However, he pointed out that confronted with huge energy requirements to power its development, Africa continues to lag behind in the exploitation of renewable energy mainly due to lack of technology, funding and skills to develop clean energy projects.

The renewable solution

Over the decade from 2010-20, China will contribute 30 percent of the new production capacity additions in Sub-Saharan Africa, while greenfield power projects contracted to Chinese companies have become widespread in the region. More than half of these projects are based on renewable energy, mainly hydropower, according to a report released by IEA in July 2016.

The report, titled Boosting the Power Sector in Sub-Saharan Africa: China's Involvement, stated that Chinese-built greenfield projects increase the diversity of the Sub-Saharan Africa power capacity mix and accelerate the development of renewables (wind, solar, biomass and hydropower) in the region.

Currently, African countries, with limited funding and skilled personnel, cannot conduct research and development of renewable energy in large scale like China, so the shortcut for Africa is to cooperate with countries with mature technology, according to Shi.

To address those challenges facing Africa, the Chinese Government has listed the green development plan as one of the 10 major China-Africa cooperation plans for 2016-18. The two sides will deepen cooperation in tackling climate change, strengthening resilience, promoting adaptation, supporting capacity building, technology transfer as well as financing for monitoring and implementation, according to the Forum on China-Africa Cooperation Johannesburg Action Plan announced last December.

In line with this, Shi said more than 40 Chinese companies and organizations plan to participate in the CAAREI, including state-owned companies such as the State Grid Corp. of China.

"Currently, we are working on the systematic planning and layout of power plants and power grid networks construction in Africa, to better meet the local needs in major cities, villages and industrial bases," he said.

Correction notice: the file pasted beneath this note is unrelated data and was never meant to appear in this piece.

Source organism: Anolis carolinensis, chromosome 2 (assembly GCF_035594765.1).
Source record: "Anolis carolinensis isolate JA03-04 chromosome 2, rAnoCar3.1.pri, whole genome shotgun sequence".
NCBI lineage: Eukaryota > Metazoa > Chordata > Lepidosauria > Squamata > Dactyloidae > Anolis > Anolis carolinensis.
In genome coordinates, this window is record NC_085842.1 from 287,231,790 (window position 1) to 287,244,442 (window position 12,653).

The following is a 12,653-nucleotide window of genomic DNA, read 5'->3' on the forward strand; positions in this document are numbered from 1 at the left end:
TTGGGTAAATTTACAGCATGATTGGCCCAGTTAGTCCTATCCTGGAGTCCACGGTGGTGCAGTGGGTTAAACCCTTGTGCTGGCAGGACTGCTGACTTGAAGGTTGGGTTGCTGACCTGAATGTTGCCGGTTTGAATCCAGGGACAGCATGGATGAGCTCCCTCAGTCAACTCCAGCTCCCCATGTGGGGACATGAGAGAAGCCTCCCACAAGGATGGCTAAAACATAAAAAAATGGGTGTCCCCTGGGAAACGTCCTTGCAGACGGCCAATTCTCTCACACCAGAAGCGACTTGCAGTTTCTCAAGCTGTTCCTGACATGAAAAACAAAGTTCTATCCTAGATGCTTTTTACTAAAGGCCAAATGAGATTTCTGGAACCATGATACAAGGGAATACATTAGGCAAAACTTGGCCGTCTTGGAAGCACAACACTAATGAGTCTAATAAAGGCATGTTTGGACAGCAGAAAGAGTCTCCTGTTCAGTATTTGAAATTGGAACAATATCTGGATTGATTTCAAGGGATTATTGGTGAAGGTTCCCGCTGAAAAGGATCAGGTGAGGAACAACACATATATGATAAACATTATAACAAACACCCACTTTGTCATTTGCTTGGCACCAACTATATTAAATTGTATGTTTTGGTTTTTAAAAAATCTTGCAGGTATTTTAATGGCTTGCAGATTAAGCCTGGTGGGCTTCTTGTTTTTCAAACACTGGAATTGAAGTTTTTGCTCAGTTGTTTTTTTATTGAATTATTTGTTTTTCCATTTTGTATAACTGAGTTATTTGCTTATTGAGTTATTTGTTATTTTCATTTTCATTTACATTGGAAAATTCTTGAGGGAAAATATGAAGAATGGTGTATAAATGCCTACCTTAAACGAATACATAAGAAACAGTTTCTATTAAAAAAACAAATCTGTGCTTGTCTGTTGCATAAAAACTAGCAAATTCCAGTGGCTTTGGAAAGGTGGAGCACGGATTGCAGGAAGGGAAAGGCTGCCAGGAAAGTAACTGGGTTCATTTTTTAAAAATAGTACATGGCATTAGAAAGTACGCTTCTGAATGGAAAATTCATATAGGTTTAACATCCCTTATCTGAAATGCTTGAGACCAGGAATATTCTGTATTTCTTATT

Shi also emphasized the importance of developing distributed solar systems, solar home systems and micro-grid power systems in Africa, because those systems are more applicable in rural and remote areas, where electricity is most needed.

Green technology transfer

Supported by the United Nations Development Program, China has been working with African countries such as Ghana and Zambia on the China-Africa South-South Cooperation on Renewable Energy Technology Transfer project, with the aim of transferring renewable energy technology to African countries and enhancing off-grid, community-based electrification.

"Numerous Chinese technologies can improve electricity access in rural areas, if transferred and deployed appropriately," said Shi.

To facilitate the process of technology transfer, a Technology Transfer Center for Renewable Energy was set up in early 2015 in Beijing to provide African countries with information about global renewable energy industry, technology and future prospect. It will also assist African countries to gradually master the technology to be self-sufficient, and promote the development of renewable energy industry and technology in Africa, instead of relying on imports.